Crystal Nucleation, Growth, and Morphology of the Synthetic Malaria Pigment β-Hematin and the Effect Thereon by Quinoline Additives:  The Malaria Pigment as a Target of Various Antimalarial Drugs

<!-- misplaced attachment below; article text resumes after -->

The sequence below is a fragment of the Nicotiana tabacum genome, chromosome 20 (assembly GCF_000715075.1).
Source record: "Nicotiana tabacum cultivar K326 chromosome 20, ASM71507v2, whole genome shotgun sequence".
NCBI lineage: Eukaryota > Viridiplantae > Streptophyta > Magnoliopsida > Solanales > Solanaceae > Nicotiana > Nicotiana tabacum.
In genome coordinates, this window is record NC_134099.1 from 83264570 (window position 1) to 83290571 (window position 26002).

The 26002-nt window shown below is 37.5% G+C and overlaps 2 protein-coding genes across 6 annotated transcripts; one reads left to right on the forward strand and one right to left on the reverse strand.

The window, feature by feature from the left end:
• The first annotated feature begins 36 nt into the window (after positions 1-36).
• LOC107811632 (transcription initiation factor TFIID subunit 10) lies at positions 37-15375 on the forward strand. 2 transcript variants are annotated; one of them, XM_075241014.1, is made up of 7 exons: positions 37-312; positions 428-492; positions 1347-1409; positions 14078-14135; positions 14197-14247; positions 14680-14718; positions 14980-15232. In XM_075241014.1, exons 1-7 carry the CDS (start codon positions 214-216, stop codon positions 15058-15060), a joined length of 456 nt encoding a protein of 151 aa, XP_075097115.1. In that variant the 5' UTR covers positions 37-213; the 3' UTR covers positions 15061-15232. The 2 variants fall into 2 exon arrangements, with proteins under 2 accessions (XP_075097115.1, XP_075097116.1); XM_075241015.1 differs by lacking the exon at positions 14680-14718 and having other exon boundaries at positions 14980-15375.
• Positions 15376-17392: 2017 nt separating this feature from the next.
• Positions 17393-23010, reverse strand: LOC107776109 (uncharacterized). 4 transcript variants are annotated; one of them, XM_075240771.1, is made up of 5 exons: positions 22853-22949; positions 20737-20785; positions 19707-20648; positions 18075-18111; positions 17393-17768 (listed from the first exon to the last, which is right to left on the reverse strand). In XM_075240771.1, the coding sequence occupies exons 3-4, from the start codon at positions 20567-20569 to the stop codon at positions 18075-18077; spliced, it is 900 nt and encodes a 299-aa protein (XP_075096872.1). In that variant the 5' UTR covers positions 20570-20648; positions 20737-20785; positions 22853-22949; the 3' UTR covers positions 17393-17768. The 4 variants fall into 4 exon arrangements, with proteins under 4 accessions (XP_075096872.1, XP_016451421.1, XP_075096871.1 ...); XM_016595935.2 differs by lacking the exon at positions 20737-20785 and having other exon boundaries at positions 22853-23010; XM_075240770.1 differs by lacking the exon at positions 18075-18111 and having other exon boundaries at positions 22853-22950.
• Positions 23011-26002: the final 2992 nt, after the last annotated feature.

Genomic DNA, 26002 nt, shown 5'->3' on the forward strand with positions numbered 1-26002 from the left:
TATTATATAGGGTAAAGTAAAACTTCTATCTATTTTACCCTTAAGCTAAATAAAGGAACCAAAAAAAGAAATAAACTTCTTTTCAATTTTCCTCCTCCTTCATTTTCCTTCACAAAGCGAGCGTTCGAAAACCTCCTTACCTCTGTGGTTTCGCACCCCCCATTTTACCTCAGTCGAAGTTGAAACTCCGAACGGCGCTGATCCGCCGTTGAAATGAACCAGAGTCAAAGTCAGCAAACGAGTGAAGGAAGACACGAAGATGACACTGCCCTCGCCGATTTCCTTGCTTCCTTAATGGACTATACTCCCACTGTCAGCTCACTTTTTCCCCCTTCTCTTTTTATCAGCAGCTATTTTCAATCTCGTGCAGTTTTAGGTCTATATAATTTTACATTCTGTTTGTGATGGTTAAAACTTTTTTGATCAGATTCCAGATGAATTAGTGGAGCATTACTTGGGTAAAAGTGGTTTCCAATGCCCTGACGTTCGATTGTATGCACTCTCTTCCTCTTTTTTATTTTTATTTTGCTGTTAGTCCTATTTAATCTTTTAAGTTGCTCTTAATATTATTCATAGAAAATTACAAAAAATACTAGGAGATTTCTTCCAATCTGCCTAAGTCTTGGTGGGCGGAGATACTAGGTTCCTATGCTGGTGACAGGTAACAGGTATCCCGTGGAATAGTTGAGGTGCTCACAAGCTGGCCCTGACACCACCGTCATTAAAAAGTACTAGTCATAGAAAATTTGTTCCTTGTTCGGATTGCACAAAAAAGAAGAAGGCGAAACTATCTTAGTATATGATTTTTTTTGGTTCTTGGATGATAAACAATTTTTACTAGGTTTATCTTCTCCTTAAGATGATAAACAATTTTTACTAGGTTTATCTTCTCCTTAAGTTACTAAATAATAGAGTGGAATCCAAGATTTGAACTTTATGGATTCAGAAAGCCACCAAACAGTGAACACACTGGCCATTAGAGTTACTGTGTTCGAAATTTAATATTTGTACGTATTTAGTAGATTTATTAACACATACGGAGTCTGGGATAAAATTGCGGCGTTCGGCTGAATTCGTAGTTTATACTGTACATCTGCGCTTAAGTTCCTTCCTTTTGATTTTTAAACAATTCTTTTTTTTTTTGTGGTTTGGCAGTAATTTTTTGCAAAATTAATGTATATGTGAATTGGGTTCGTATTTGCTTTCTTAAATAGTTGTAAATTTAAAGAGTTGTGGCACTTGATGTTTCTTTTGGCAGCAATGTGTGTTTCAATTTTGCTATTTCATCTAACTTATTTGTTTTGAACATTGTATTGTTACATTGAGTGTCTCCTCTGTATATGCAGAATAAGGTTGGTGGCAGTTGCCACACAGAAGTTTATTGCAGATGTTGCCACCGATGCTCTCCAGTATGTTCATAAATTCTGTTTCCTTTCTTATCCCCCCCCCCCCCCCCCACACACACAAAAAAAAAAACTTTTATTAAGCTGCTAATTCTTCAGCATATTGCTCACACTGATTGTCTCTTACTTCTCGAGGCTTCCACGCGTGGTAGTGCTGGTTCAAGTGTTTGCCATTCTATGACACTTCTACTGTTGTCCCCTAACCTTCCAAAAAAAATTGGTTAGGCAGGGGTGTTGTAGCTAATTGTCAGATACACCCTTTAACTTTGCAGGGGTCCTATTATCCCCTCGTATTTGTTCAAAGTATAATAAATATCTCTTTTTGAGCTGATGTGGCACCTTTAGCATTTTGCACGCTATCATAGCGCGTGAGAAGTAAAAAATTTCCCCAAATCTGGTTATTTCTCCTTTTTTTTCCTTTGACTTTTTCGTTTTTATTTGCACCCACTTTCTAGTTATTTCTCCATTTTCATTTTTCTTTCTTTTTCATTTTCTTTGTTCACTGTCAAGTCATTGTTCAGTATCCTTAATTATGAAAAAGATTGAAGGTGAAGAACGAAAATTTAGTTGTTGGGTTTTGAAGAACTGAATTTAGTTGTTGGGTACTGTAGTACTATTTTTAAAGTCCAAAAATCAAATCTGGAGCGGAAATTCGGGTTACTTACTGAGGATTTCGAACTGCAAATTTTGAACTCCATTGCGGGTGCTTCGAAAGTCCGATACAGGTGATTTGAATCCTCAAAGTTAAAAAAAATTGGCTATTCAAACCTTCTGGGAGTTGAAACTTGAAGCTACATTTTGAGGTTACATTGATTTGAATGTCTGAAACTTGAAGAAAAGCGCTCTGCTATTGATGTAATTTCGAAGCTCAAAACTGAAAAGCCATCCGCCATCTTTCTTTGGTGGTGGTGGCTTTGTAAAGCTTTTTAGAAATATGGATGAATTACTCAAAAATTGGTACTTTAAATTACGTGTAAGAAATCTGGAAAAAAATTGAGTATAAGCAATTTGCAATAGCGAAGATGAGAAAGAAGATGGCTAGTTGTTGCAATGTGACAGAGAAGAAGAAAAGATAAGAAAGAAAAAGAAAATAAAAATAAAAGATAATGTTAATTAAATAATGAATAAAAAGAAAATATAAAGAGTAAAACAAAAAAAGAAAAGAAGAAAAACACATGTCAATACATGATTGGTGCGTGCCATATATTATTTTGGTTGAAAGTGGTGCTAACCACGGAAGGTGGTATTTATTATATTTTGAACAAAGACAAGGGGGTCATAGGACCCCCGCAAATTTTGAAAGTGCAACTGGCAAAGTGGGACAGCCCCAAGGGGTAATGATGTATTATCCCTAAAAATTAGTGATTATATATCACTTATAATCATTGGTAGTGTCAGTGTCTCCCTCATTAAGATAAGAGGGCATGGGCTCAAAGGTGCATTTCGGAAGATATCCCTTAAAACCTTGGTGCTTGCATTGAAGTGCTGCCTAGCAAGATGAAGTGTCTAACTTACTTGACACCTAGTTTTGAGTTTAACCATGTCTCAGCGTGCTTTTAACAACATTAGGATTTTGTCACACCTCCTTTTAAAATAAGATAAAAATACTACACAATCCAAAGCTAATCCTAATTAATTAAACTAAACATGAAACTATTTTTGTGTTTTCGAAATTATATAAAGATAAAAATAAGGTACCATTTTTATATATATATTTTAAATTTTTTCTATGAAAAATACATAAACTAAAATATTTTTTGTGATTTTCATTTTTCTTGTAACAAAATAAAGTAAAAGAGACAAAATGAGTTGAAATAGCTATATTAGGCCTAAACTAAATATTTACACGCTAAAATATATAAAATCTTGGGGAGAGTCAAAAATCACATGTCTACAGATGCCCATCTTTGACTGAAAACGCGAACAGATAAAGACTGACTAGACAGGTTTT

The morphology of micrometer-sized β-hematin crystals (synthetic malaria pigment) was determined by TEM images and diffraction, and by grazing incidence synchrotron X-ray diffraction at the air−water interface. The needle-like crystals are bounded by sharp {100} and {010} side faces, and capped by {011} and, to a lesser extent, by {001} end faces, in agreement with hemozoin (malaria pigment) crystals. The β-hematin crystals grown in the presence of 10% chloroquine or quinine took appreciably longer to precipitate and tended to be symmetrically tapered toward both ends of the needle, due to stereoselective additive binding to {001} or {011} ledges. Evidence, but marginal, is presented that additives reduce crystal mosaic domain size along the needle axis, based on X-ray powder diffraction data. Coherent grazing exit X-ray diffraction suggests that the mosaic domains are smaller and less structurally stable than in pure crystals. IR-ATR and Raman spectra indicate molecular based differences due to a modification of surface and bulk propionic acid groups, following additive binding and a molecular rearrangement in the environment of the bulk sites poisoned by occluded quinoline. These results provided incentive to examine computationally whether hemozoin may be a target of antimalarial drugs diethylamino-alkoxyxanthones and artemisinin. A variation in activity of the former as a function of the alkoxy chain length is correlated with computed binding energy to {001} and {011} faces of β-hematin. A model is proposed for artemisinin activity involving hemozoin nucleation inhibition via artemisinin−β-hematin adducts bound to the principal crystal faces. Regarding nucleation of hemozoin inside the digestive vacuole of the malaria parasite, nucleation via the vacuole's membranous surface is proposed, based on a reported hemozoin alignment. As a test, a dibehenoyl-phosphatidylcholine monolayer transferred onto OTS−Si wafer nucleated far more β-hematin crystals, albeit randomly oriented, than a reference OTS−Si.